Team India needs to address top-order failure

Written by: Sukhesh V
Published: Sunday, December 25, 2005, 13:46 [IST]
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The motley crowd at the Motera stadium was bursting with joy when Kumble send Bhandara into the safe hands of stand-in-skipper Virender Sehwag which brought curtains to the Ahmedabad Test and a 2-0 series win to The Men in Blue. For Indians and especially Sehwag who is widely considered as the future captain of Team India, it was the perfect way to finish off the Lankans.

Even though India totally outplayed Sri Lanka, there are few grey areas, which need to be addressed quickly. Lack of runs from the much-acclaimed Indian top-order is a matter of grave concern. A glance at the score card of Indian top order batting in the Ahmedabad Test tells us the story. India lost their first five wickets cheaply in both the innings. The scene in Chennai and Delhi were no different.

Sehwag, the man who is so adept in giving India a blazing start is of late finding it difficult to get going. We cannot say that Sehwag is out of form as a swashbuckler like him hardly needs an innings to be back on track. However, big scores continue to elude to him.

Sehwag's partner Gambhir is also having a dry run with the bat. Nobody is questioning Gambir’s merit. He is wearing the Indian colours, simply because he deserves it. But, with scores of 0, 2, 3, 19 and 30 Gambhir needs to pull the monkey off his back. Afterall, is this what we are expecting from a specialist opener? Greg Chappell is wise enough to answer this question.

If the selectors were keen to give more chances to Gambhir, why did they pick Wasim Jaffer in a hurry for the third Test, that too by dropping Ganguly, the man who scored two important 40s in both the innings? No need to dwell more because, we have spoken more than enough on the Ganguly issue.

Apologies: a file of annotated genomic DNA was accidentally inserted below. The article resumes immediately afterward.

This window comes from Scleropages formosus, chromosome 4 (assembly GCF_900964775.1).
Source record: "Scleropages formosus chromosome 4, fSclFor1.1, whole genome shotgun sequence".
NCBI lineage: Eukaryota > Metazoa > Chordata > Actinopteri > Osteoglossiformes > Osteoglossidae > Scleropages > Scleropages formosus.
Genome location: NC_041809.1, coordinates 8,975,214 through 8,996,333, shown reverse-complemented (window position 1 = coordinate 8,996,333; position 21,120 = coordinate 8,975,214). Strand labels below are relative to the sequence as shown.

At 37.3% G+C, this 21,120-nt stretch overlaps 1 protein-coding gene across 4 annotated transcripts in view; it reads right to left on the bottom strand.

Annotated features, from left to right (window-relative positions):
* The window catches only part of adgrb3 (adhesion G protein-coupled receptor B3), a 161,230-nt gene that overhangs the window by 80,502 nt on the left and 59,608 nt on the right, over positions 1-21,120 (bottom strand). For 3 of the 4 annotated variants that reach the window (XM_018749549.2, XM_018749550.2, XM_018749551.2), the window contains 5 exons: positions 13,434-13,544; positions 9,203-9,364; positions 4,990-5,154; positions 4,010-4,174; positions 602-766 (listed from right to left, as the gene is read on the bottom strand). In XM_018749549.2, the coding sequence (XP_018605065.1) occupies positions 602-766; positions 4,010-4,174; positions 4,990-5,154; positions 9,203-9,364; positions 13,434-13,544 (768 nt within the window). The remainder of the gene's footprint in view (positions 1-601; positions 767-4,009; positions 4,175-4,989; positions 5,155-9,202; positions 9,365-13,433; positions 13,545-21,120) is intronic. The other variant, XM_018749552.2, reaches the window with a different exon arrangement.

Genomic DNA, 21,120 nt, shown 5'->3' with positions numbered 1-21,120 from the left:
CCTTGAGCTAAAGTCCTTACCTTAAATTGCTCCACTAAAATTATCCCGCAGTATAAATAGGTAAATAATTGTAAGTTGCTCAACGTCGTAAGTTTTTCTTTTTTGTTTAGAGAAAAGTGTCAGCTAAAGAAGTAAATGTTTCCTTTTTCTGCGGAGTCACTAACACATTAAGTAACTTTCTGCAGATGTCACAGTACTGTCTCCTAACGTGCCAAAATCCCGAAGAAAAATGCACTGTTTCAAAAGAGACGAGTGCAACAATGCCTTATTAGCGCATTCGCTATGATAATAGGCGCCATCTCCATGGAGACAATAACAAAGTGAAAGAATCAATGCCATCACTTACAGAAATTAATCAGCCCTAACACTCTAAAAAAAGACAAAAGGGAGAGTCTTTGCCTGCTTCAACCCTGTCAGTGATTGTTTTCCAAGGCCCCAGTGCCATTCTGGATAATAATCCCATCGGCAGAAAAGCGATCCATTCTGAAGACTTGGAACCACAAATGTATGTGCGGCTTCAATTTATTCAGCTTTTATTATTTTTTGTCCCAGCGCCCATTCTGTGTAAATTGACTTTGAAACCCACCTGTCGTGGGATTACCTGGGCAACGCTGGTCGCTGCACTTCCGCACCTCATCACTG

Gambhir is still in the team because of some good individual scores like 139, 97 and 96. Do you know against whom he made all those runs? 139 against Bangladesh and 97 against Zimbabwe! No guesses as to where these teams stand in international cricket. Gambhir's lone impressive score against a quality opposition is the 96 that he made against South Africa in 2004/05 season. One thing is clear; he has to play more domestic matches and should become more consistent if he has to stay in the Indian team.

Though I am not questioning Ganguly's caliber, we have to admit that he was not at his best during the past two years. However, after a lay off he showed some good signs of getting back to the form, especially in the second innings of Delhi Test. How can you drop a man with such a proven track record? If someone needs to be dropped from the side, it was Gambhir not Ganguly.

If Irfan Pathan can open the innings and make a substantial contribution, why a specialist batsman can't? Why are the selectors pondering too much over a specialist opener? A batsman needs the right mindset to open the innings. Why can't you consider a Yuvraj, Laxman or Ganguly to open the innings with Sehwag? Ganguly has a proven record as opener in the ODIs. He has the hunger for runs and has determination to excel. I am joining the chorus of great former cricketers who believe that there is a lot of cricket left in Ganguly and dropping him was not cricket.

One of the major gains for India in the just concluded series was Pathan's evolution as a genuine all-rounder. He handled both pin and pace with consummate ease. Even the rival skipper Atapattu admitted that it was Pathan who faced Muralitharan confidently than any specialist Indian batsman. His balance and footwork seems to be immaculate. His thirst for runs and commitment are exemplary. He deserves the accolades.

Kumble and Harbhajan were outstanding throughout the series. Sri Lanka had no other option, but to succumb to their guiles. But did we give due respect to Kumble? Is he a man, who is supposed to watch a match from TV or by sitting in the pavilion? Let me borrow former cricketing great Ranatunga's words to say about this, India should learn to respect their heroes.

Indian tailenders were very impressive with their batting as well. This gives more freedom for think tank while working out the team composition. All the youngsters are working hard on the nets and they are getting the results.

For the Lankans, their over dependence on Vaas and Muralitharan backfired. They didn't have more choices either. Malinga Bhandara and Ferveez Maharoof were impressive to a lesser extent. But that was not enough for the lankans to take on the rampaging Indians. Their batting line-up was weakened in the absence of the seasoned Jayasurya. Sri Lankans have to address these problems immediately before going to New Zealand.

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